Practices From the Inside Out: Contemplative Voting

Practices From the Inside Out: Contemplative Voting October 15, 2020

Contemplative Voting

Voting is something I have practiced for almost as long as I can remember. A practice of contemplative voting has been growing in me more recently.

Politics and voting have always been important to me. I have voted for president in four different states, as well as for senators, representatives, governors, legislators, and all the local offices. Some places where I lived held elections for judges as well as propositions and referenda, and I voted for them.

I grew up in a time of strong opinions and urgent issues. As a young person I saw voting as a way to make significant changes. When I went to school I studied political science, law, and public policy.

I was good at analyzing proposals and making persuasive arguments.

Most of my attention was on the mechanics of voting and getting more people to cast a ballot.

My earliest voting patterns reflected the values of my family and local community. I studied the candidates and the issues and convinced myself I was voting wisely. Elections were essentially a competition between two parties. We want one party to win and the other party to lose.

Some of us experience elections as contests between competing sets of ideas. We sort through information and campaigning trying to understand which way we will voted based on our own perspectives.

I have begun to approach voting differently. My priorities are moving from partisan voting in a contest to something else. I am trying to develop a spiritual practice of contemplative voting.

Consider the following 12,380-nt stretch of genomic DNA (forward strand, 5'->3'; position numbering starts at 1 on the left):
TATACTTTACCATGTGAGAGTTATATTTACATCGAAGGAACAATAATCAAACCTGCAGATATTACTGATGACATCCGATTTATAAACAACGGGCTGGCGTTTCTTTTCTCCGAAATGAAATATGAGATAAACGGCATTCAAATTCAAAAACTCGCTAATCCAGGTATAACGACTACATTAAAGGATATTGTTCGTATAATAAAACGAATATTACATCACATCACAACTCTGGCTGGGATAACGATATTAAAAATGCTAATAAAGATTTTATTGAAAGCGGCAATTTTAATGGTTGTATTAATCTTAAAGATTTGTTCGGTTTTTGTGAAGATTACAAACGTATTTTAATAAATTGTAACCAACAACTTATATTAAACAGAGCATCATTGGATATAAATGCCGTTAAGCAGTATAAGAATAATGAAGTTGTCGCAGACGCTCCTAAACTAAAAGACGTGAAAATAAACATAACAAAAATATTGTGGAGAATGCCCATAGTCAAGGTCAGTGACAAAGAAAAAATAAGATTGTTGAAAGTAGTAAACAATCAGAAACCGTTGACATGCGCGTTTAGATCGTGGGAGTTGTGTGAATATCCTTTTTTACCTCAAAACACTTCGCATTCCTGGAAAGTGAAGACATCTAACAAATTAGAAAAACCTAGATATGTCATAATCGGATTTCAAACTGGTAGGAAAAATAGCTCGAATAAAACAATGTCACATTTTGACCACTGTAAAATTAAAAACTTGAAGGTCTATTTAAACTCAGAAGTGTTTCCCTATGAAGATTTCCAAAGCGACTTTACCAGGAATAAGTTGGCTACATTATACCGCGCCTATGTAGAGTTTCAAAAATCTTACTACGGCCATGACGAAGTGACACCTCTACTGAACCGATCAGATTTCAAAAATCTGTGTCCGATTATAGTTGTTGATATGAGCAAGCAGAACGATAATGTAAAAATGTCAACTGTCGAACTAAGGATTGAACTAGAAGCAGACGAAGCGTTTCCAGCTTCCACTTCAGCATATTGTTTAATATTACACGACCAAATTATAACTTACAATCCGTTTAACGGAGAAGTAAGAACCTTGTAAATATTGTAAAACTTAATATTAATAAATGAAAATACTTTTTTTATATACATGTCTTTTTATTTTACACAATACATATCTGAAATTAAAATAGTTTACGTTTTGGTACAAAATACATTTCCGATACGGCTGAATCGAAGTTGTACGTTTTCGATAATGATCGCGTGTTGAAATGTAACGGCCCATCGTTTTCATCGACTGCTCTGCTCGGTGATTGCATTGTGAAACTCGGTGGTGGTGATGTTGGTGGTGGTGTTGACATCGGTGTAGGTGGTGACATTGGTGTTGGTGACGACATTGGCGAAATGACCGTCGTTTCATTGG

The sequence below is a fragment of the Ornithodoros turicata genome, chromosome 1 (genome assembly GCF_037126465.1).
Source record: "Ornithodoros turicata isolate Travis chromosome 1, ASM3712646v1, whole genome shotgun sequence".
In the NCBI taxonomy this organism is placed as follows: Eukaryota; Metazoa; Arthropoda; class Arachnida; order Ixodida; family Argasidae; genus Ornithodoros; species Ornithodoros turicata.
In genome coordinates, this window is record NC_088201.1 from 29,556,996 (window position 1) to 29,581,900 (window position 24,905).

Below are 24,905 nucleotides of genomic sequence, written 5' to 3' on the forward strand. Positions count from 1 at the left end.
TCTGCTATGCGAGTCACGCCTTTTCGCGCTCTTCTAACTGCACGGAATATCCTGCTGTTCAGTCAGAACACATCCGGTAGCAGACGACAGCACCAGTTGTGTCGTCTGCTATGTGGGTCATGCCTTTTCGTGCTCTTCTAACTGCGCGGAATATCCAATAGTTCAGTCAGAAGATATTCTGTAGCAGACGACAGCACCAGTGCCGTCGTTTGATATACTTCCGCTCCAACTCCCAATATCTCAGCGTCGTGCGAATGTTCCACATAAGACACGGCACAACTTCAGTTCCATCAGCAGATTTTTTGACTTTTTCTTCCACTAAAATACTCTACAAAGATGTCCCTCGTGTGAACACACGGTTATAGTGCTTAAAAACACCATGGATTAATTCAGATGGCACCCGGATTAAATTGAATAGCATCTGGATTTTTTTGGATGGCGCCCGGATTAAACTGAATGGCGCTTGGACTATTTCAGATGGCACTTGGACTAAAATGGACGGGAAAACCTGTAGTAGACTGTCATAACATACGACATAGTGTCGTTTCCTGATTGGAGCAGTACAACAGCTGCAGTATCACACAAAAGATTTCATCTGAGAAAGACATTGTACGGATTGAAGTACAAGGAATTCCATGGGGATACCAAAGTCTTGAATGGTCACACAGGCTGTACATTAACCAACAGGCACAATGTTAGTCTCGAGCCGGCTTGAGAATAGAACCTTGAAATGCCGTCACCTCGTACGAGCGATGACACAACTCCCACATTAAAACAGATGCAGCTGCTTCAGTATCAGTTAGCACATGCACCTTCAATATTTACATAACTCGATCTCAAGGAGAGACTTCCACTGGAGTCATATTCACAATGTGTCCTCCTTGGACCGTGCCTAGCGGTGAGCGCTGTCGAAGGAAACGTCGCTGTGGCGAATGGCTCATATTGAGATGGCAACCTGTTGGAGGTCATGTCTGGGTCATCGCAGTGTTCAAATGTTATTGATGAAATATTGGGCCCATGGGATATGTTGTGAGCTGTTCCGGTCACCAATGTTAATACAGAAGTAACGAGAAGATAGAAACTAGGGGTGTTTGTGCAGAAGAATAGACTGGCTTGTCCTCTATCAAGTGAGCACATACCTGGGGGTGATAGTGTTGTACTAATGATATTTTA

For me, contemplative voting begins with listening rather than analyzing or arguing. It is easy to allow the contest and competition to distract us from contemplative voting.

Does the way we vote reflect our deepest values, our truest selves? How can we practice contemplative voting?

Practicing Contemplative Voting

We get caught up in the ideas and information, or in the feelings and enthusiasm, of voting. Some of us are overwhelmed by the torrent of words each time we vote. The campaign advertising, position papers, and background stories make our minds swim. The campaigns are trying to influence our opinions, pushing them back and forth, until we do not recognize them.

Our culture treats voting like a commercial transaction. Campaigns and candidates employ increasingly sophisticated methods to seek themselves and their ideas to us. All their efforts, and the money they raise and spend, are focused on the single goal of winning the election.

Some of us do not pay attention to how our voting is being influenced. Others are tempted to surrender to their frustrations and not vote at all.

I hope to approach and participate in this election by practicing contemplative voting. It is important to me to understand how campaigns and elections work while not allowing my frustrations to stop me.

My first tangible step toward contemplative voting is taking time to pause, take a deep breath, and listen.

Voting is more than deciding which set of ideas or which competing party has won me over. I need to take enough time to see the larger picture. When I have done the work to know my own values, I can begin to appreciate how these decisions will reflect them.